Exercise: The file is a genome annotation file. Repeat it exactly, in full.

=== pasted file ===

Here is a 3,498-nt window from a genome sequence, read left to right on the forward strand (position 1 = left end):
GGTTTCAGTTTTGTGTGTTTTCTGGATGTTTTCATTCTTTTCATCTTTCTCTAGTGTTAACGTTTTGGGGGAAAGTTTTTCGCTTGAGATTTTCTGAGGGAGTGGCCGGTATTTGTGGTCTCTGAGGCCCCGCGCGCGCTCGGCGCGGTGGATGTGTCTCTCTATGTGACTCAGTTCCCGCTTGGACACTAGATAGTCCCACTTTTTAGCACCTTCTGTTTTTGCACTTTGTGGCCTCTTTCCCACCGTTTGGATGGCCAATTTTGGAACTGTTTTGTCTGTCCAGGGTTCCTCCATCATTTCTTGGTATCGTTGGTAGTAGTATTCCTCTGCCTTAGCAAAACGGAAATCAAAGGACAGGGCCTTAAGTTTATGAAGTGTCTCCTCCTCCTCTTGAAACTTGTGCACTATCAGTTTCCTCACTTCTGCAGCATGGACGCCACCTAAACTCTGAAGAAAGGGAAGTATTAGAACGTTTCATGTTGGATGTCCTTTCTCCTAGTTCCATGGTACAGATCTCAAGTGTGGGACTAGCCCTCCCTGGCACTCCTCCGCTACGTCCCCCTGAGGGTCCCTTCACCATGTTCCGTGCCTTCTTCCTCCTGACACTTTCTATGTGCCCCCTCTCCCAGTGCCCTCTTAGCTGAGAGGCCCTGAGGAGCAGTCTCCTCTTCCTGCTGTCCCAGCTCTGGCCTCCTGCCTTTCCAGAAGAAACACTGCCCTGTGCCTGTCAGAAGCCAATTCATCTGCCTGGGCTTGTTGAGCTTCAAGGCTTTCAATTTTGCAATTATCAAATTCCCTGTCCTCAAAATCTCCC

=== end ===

Here is a 3,498-nt window from a genome sequence, read left to right on the forward strand (position 1 = left end):
GGTTTCAGTTTTGTGTGTTTTCTGGATGTTTTCATTCTTTTCATCTTTCTCTAGTGTTAACGTTTTGGGGGAAAGTTTTTCGCTTGAGATTTTCTGAGGGAGTGGCCGGTATTTGTGGTCTCTGAGGCCCCGCGCGCGCTCGGCGCGGTGGATGTGTCTCTCTATGTGACTCAGTTCCCGCTTGGACACTAGATAGTCCCACTTTTTAGCACCTTCTGTTTTTGCACTTTGTGGCCTCTTTCCCACCGTTTGGATGGCCAATTTTGGAACTGTTTTGTCTGTCCAGGGTTCCTCCATCATTTCTTGGTATCGTTGGTAGTAGTATTCCTCTGCCTTAGCAAAACGGAAATCAAAGGACAGGGCCTTAAGTTTATGAAGTGTCTCCTCCTCCTCTTGAAACTTGTGCACTATCAGTTTCCTCACTTCTGCAGCATGGACGCCACCTAAACTCTGAAGAAAGGGAAGTATTAGAACGTTTCATGTTGGATGTCCTTTCTCCTAGTTCCATGGTACAGATCTCAAGTGTGGGACTAGCCCTCCCTGGCACTCCTCCGCTACGTCCCCCTGAGGGTCCCTTCACCATGTTCCGTGCCTTCTTCCTCCTGACACTTTCTATGTGCCCCCTCTCCCAGTGCCCTCTTAGCTGAGAGGCCCTGAGGAGCAGTCTCCTCTTCCTGCTGTCCCAGCTCTGGCCTCCTGCCTTTCCAGAAGAAACACTGCCCTGTGCCTGTCAGAAGCCAATTCATCTGCCTGGGCTTGTTGAGCTTCAAGGCTTTCAATTTTGCAATTATCAAATTCCCTGTCCTCAAAATCTCCC